Provided by: srecord_1.55-1_i386 bug

NAME

       srec_ascii_hex - Ascii‐Hex file format

DESCRIPTION

       This  format  is  also  known as the AsciiSpaceHex or AsciiHexSpace
       format.  If you know who invented this format, please let me know.   If
       you  have a better or more complete description, I’d like to know that,
       too.

       The file starts with  a  start‐of‐text  (STX  or  Control‐B)  character
       (0x02).  Everything before the STX is ignored.

       Each  data  byte is represented as 2 hexadecimal characters, followd by
       an "execution character".  The default execution character is a  space,
       although many programs which write this format omit the space character
       immediately preceeding end‐of‐line.

       The address for data bytes is  set  by  using  a  sequence  of  $Annnn,
       characters,  where  nnnn is the 4‐character ascii representation of the
       address.  The comma is required.  There  is  no  need  for  an  address
       record  unless there are gaps.  Implicitly, the file starts a address 0
       if no address is set before the first data byte.

       The file ends with an end‐of‐text (ETX or Control‐C) character  (0x03).
       Everything following the ETX is ignored.

       It  is  also  possible  to  specify  a  running 16‐bit checksum using a
       sequence of $Snnnn, characters, although this usually appears after the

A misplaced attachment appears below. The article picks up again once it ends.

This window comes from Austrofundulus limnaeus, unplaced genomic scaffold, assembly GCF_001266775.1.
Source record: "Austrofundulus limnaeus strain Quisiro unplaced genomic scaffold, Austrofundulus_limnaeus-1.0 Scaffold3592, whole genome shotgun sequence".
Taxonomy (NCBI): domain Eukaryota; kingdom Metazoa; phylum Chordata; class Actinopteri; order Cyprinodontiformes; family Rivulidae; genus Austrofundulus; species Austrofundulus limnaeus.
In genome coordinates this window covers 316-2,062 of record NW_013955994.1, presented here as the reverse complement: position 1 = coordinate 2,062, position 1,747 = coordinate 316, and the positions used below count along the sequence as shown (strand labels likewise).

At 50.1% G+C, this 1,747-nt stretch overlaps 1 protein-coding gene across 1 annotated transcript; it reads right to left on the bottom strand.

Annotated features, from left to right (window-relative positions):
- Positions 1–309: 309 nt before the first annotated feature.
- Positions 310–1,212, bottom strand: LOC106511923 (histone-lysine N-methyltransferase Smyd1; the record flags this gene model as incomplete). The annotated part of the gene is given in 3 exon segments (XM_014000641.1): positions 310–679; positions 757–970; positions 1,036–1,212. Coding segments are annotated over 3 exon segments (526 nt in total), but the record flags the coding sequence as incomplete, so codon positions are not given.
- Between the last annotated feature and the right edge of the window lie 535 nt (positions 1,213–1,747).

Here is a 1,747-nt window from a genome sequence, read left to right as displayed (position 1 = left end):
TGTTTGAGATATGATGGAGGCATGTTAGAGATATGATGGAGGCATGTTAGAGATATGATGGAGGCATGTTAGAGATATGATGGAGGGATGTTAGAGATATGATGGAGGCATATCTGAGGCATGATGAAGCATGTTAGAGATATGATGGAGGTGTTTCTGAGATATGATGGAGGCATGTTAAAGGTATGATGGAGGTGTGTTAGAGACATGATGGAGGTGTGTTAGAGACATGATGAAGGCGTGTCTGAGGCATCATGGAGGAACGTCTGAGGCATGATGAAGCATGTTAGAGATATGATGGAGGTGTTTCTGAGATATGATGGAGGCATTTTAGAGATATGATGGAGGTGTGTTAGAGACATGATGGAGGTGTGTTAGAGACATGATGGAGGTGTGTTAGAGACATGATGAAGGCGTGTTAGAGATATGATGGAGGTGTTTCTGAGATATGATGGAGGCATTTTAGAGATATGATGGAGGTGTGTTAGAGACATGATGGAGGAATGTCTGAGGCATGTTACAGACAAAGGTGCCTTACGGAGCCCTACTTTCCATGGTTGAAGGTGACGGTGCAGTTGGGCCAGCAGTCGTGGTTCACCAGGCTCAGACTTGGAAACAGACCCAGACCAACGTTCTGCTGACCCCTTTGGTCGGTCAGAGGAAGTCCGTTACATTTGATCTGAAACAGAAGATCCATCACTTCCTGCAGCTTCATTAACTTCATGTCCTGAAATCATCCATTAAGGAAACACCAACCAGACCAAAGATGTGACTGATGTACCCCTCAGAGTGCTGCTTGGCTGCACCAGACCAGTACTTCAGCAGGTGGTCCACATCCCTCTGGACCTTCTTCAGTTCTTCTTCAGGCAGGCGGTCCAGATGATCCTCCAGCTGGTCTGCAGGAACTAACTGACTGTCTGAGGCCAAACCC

ETX character and is thus often ignored.

   Variant Forms
       In  addition  to a space character, the execution character can also be
       percent (%) called "ascii‐hex‐percent" format, apostrophe (’) or  comma
       (,)  called  "ascii‐hex‐comma"  format.   The  file  must  use the same
       execution character throughout.

       If the execution  character  is  a  comma,  the  address  and  checksum
       commands are terminated by a dot (.) rather than a comma (,).

   Size Multiplier
       In general, binary data will expand in sized by approximately 3.0 times
       when represented with this format.

EXAMPLE

       Here is an example  ascii‐hex  file.   It  contains  the  data  “Hello,
       World[rq] to be loaded at address 0x1000.
              ^B $A1000,
              48 65 6C 6C 6F 2C 20 57 6F 72 6C 64 0A ^C

COPYRIGHT

       srec_cat version 1.55
       Copyright  (C)  1998,  1999,  2000, 2001, 2002, 2003, 2004, 2005, 2006,
       2007, 2008, 2009, 2010 Peter Miller

       The srec_cat program comes with ABSOLUTELY NO WARRANTY; for details use
       the ’srec_cat -VERSion License’ command.  This is free software and you
       are welcome to redistribute it under certain  conditions;  for  details
       use the ’srec_cat -VERSion License’ command.

AUTHOR

       Peter Miller   E‐Mail:   pmiller@opensource.org.au
       /\/\*             WWW:   http://miller.emu.id.au/pmiller/